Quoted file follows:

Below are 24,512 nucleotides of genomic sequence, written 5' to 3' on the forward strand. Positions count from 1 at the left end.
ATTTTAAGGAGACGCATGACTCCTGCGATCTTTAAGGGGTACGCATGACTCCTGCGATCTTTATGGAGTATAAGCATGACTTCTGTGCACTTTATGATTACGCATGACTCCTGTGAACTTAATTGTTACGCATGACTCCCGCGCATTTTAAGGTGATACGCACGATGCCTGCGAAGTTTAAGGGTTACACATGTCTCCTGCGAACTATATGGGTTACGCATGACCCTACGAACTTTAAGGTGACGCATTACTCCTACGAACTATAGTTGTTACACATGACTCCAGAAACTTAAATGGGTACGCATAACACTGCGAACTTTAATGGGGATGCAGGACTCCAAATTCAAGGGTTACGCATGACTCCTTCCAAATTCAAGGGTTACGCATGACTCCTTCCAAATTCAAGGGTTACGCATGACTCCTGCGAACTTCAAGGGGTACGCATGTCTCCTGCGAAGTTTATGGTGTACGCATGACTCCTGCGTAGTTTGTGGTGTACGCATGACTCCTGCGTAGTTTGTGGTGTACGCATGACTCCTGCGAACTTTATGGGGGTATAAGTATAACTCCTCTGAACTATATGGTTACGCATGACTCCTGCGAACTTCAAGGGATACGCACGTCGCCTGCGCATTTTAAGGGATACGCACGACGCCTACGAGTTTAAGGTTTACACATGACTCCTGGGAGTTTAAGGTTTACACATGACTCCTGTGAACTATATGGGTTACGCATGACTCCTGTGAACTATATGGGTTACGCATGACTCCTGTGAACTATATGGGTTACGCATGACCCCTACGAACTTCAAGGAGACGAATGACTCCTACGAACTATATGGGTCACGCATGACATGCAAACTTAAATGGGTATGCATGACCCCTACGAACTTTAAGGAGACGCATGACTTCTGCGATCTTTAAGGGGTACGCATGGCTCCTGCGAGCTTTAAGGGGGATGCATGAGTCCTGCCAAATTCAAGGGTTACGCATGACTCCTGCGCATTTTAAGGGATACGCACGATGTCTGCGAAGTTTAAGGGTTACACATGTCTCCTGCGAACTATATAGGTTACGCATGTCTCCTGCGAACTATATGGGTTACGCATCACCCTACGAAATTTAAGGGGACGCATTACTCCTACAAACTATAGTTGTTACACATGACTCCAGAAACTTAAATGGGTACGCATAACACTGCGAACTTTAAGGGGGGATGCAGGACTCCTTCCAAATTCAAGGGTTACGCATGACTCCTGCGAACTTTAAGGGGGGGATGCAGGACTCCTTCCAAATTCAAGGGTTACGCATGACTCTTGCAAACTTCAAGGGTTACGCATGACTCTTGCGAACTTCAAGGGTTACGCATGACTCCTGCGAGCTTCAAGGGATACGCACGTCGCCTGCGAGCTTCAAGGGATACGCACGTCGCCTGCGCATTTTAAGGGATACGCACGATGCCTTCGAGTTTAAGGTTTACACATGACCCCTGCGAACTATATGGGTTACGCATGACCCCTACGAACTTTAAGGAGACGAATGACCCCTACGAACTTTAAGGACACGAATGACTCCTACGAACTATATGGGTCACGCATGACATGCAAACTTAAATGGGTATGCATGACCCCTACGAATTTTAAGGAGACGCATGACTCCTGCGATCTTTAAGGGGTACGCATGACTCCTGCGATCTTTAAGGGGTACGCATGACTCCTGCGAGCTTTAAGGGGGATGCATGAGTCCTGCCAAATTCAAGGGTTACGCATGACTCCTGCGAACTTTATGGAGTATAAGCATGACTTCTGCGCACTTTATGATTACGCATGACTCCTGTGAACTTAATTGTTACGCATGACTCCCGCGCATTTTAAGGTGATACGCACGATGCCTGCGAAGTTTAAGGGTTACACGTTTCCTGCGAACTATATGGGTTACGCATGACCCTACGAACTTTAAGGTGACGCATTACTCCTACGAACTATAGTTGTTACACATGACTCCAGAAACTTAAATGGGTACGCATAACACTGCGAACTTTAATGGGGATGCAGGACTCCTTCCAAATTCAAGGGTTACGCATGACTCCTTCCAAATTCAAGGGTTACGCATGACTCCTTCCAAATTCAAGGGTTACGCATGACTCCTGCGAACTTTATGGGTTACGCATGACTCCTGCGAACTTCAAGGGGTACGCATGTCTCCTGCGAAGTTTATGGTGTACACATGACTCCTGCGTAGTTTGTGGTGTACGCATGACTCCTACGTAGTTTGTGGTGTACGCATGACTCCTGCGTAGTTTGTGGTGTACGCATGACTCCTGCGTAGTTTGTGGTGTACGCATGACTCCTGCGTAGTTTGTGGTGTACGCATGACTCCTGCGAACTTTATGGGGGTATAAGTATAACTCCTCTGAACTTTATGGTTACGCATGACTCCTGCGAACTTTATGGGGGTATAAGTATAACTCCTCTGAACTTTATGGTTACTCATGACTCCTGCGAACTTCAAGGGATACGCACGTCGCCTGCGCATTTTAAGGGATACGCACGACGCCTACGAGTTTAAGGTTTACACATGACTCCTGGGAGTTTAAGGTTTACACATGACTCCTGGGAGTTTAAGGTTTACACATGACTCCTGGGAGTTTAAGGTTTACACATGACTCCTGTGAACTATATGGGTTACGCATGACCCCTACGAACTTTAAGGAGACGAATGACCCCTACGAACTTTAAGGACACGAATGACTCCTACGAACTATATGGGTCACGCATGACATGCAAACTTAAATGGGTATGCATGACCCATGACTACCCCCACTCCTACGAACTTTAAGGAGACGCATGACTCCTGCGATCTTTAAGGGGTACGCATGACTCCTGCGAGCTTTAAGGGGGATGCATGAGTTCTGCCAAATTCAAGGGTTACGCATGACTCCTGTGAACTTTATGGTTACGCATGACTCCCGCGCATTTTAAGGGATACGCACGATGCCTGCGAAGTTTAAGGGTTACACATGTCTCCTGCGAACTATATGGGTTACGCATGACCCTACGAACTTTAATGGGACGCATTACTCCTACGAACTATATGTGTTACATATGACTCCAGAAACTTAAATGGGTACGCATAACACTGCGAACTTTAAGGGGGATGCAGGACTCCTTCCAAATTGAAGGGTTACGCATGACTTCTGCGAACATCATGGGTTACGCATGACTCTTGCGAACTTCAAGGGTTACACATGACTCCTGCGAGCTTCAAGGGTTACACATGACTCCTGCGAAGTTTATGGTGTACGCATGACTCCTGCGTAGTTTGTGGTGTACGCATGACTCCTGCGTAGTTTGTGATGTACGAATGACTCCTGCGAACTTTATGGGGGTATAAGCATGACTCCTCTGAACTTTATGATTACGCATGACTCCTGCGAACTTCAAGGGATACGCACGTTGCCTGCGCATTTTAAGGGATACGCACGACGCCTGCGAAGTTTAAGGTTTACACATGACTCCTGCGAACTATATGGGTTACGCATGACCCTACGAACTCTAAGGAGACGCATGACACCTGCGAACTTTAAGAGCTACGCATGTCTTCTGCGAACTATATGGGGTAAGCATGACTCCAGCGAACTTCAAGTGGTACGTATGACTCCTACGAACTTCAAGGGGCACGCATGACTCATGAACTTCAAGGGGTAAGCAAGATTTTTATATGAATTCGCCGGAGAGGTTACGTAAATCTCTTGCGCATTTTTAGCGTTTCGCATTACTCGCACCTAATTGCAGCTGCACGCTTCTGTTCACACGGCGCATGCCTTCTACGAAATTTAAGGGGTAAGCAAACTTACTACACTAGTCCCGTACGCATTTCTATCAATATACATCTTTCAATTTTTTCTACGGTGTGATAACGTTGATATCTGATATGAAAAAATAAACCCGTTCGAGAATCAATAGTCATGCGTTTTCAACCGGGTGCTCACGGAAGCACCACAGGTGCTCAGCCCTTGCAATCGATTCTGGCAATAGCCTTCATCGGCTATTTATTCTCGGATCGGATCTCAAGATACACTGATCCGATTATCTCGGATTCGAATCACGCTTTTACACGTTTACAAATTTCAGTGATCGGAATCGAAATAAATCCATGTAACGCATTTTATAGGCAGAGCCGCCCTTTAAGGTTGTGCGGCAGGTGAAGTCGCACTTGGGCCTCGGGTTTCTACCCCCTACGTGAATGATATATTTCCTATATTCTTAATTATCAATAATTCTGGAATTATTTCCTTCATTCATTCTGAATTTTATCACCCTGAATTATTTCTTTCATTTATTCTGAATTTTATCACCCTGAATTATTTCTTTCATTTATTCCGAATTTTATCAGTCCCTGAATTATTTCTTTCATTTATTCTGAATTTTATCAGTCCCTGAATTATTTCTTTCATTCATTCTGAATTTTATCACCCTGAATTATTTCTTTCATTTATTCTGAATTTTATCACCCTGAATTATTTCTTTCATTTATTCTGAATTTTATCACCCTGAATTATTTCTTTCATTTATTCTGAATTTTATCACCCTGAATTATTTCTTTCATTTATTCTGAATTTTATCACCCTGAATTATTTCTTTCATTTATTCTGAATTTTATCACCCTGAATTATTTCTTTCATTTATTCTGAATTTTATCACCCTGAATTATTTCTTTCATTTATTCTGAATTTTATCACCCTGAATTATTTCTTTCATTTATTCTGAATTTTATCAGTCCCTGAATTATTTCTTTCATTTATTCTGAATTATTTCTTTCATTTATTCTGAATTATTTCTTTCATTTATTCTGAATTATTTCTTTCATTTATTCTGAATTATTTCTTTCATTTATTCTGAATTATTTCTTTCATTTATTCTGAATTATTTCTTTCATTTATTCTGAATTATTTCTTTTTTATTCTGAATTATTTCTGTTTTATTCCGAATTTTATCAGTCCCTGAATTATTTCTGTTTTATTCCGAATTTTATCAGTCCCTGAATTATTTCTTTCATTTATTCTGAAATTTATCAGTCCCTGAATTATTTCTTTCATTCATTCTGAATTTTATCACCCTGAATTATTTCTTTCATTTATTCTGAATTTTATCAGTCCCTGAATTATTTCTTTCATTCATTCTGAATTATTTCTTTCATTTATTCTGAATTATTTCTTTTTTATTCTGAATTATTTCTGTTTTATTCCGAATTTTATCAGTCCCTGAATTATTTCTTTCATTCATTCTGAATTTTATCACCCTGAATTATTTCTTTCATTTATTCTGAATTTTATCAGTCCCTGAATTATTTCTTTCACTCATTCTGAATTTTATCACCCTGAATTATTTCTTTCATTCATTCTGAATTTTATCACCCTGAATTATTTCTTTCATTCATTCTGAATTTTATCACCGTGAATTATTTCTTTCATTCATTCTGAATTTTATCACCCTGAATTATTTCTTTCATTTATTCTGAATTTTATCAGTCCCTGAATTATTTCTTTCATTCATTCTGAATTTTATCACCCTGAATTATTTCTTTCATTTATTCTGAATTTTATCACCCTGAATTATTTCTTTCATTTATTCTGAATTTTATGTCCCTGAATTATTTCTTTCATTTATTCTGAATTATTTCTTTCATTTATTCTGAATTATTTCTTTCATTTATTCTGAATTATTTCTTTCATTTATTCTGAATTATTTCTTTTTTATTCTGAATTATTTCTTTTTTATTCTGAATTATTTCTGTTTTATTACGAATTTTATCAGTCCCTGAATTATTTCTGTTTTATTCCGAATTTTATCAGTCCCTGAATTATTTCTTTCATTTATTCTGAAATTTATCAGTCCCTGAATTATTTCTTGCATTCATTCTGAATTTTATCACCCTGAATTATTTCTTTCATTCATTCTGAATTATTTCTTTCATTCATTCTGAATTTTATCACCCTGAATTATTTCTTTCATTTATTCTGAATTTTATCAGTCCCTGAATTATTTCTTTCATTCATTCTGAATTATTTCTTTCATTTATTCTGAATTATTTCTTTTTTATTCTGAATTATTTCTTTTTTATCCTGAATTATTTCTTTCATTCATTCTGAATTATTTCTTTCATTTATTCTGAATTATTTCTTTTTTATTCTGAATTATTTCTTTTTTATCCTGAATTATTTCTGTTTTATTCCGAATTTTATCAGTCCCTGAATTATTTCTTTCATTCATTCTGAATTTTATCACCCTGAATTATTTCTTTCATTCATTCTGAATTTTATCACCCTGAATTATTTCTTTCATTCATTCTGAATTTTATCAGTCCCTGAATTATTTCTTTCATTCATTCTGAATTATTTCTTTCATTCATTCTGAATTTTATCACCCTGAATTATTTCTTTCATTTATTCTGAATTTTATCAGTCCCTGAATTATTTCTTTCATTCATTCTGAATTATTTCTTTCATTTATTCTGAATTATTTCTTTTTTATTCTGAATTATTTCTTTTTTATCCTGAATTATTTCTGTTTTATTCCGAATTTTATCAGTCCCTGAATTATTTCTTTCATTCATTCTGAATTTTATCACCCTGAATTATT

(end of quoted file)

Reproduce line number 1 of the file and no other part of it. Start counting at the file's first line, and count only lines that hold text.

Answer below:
Below are 24,512 nucleotides of genomic sequence, written 5' to 3' on the forward strand. Positions count from 1 at the left end.